After that, I went left and he went right. There were a lot of the short laminaries that cover reefs like this. They were just a stalk supporting a couple of large dark golden brown leaves. They can get pretty thick and are often useful for pulling yourself across the reef, but these were a bit small for that and were not attached to large rocks. I was working around the bottom of the rock pile looking for suitable hiding places that might have bugs. I saw one that looked legal and grabbed at it, but really wasn't on yet and it got away into its hole. I couldn't feel the back of the hole so I looked along the reef to see if there was a back entrance or a way I could dig into the rocks and perhaps get at it. It didn't look promising. Then I saw a tail sticking out of a small hole. Ha! I grabbed that and pulled the little sucker out. Cool. A nice legal.
I continued further and right away saw a another nice one on the sand between two rocks. I swatted that and bagged it. It was a nice one at least 3 pounds. A bit further I swatted one and completely missed. Oh well. This place seemed fun. I continued along the rocks moving in and out over the rock field to see if there were any out there. You can sometimes find a surprisingly large hole under a small rock or even a bug tucked in a small hole where you wouldn't expect it. The trick is looking through the kelp to find it.
Up close the growth on the rocks was pretty. There were worms, colorful corynactus anemones and a number of golden sea fans, but this is not the absolutely most scenic spot. This was about bug hunting. There were a lot of fish including clouds of blacksmiths, rock fish, various types of bass, sheephead and others. Overall it seemed a fairly vital spot. I love the short brown kelp forests you find in deeper waters. They look dark and cold and mysterious. A lot of life hides under those big leaves.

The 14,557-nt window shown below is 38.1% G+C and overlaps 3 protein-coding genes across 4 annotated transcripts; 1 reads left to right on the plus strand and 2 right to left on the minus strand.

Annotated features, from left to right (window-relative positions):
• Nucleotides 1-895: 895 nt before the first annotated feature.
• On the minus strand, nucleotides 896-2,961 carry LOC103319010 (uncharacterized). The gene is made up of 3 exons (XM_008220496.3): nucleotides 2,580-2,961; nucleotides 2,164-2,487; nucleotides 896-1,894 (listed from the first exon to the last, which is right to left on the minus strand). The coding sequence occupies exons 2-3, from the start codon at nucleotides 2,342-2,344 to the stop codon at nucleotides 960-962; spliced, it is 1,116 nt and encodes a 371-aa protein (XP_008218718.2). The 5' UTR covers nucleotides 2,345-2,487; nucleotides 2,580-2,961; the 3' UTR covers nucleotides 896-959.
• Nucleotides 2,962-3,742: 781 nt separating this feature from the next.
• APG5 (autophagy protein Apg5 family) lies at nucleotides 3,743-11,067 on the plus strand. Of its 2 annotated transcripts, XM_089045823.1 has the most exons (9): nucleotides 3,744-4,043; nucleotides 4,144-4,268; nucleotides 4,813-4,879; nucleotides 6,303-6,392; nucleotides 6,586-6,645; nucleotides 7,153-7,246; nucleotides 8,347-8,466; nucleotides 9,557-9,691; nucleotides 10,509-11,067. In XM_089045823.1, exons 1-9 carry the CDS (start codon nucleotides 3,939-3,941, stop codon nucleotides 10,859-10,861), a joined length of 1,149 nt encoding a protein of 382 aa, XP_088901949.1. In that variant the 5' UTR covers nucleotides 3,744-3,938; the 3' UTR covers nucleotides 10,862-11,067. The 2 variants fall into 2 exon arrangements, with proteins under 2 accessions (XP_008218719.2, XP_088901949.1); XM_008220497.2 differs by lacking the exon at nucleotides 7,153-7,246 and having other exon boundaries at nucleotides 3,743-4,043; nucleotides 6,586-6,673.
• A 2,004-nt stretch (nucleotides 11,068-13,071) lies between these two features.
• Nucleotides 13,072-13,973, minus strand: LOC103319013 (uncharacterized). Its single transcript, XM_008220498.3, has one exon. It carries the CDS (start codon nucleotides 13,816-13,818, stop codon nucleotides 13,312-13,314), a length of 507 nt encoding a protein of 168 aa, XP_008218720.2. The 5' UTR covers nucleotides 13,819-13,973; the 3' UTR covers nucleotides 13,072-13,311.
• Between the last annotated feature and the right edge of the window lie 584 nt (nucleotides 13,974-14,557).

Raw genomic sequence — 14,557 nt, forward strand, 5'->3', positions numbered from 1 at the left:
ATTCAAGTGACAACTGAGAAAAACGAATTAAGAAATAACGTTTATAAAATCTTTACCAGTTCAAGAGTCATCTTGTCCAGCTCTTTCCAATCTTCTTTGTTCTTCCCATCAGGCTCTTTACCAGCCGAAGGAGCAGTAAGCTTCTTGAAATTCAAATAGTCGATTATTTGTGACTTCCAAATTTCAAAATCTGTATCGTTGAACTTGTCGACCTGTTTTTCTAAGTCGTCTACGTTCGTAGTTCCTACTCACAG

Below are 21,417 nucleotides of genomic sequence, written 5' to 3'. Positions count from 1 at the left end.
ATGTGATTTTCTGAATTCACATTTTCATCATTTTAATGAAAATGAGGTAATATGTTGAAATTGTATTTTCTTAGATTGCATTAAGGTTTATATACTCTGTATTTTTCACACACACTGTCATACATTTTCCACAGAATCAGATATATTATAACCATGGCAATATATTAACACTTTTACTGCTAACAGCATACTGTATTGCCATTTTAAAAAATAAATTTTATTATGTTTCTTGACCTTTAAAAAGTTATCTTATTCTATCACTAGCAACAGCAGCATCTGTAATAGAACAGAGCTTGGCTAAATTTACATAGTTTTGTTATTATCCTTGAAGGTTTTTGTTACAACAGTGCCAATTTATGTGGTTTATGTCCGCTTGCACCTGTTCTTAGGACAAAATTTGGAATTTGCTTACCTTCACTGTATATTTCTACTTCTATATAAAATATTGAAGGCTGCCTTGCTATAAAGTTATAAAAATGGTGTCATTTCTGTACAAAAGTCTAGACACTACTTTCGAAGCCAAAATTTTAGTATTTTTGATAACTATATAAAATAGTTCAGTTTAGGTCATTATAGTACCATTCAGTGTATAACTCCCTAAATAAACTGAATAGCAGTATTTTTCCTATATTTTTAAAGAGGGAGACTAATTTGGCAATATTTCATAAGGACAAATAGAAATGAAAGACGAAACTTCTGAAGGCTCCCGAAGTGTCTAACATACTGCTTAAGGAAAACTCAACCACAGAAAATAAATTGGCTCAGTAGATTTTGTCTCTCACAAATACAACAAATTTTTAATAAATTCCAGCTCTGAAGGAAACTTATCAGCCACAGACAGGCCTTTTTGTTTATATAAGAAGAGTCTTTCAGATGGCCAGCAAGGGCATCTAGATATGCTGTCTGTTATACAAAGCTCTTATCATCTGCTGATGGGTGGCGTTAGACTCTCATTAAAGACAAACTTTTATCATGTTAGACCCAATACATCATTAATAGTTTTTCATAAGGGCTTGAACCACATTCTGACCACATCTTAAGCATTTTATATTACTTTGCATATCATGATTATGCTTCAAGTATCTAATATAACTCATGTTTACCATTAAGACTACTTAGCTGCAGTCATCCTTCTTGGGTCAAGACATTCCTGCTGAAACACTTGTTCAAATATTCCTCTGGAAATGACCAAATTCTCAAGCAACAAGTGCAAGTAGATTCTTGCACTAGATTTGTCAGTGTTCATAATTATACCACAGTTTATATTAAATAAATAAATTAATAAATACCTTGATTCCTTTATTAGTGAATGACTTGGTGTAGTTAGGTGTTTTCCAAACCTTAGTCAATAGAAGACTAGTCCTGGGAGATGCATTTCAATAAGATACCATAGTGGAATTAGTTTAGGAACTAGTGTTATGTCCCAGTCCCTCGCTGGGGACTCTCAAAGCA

I saw more bugs, some out, some deeper in holes. I was cruising along the wall of the reef when I came to the anchor again. Hmmmm. This is a small rock pile only perhaps 60 feet across at the outside of the main boulder field. The rock pile was something like 20 feet across at most. I had not asked Mel which direction the reef ran and I had no idea which way to go over the sand to look for more rocks even though the vis was pretty good. You could see kelp at least 35 feet away, so I made a bigger circle looking at the smaller rocks and seeing if I could spot any more rock piles in the distance. Really though, I was taking it easy enjoying being in the water looking at the plants and animals around me..
Though I had some gas left I decided it was time to go up. I didn't want to get cold and there was no reason to push it. I had done good on the bugs for the first dive, including the one big one.
It was no accident that I came up hear the boat. I'm used to currents in the open like this and that would not be good in this fog or if I had to make an up current swim for the boat. I really liked Mel's new open sided ladder. It made it fairly easy climbing to the swim step with fins on.
Mel was up in a few minutes and had done well. We both used the shower again to fill up on warm water.
It was nice. It wasn't like I had been diving all year, but I was back in the saddle... errr... mask again and I had grabbed well which is always a good sign. Diving is just natural to me, so comfort underwater really didn't come up. Above water though, the air was a freezing dismal thick fog.
The anchor came up with no incident so Mel was just trying to figure out the next spot. He thought the biggest areas would be trapped heavily so he was looking a bit off the beaten track, He had learned new tricks with his plotter and knew how to read it better. He told me the techniques he used to try to drop his anchor right on small rock piles. The vis around here is normally bad. This 30 feet we had was a bit unusual. If you don't get the anchor on the reef, you're only going to find it by luck. The fog would get thinner in patches and we would say "oh, you can see over 100 yards". Then it would close in again. We never saw a single boat until late in the afternoon.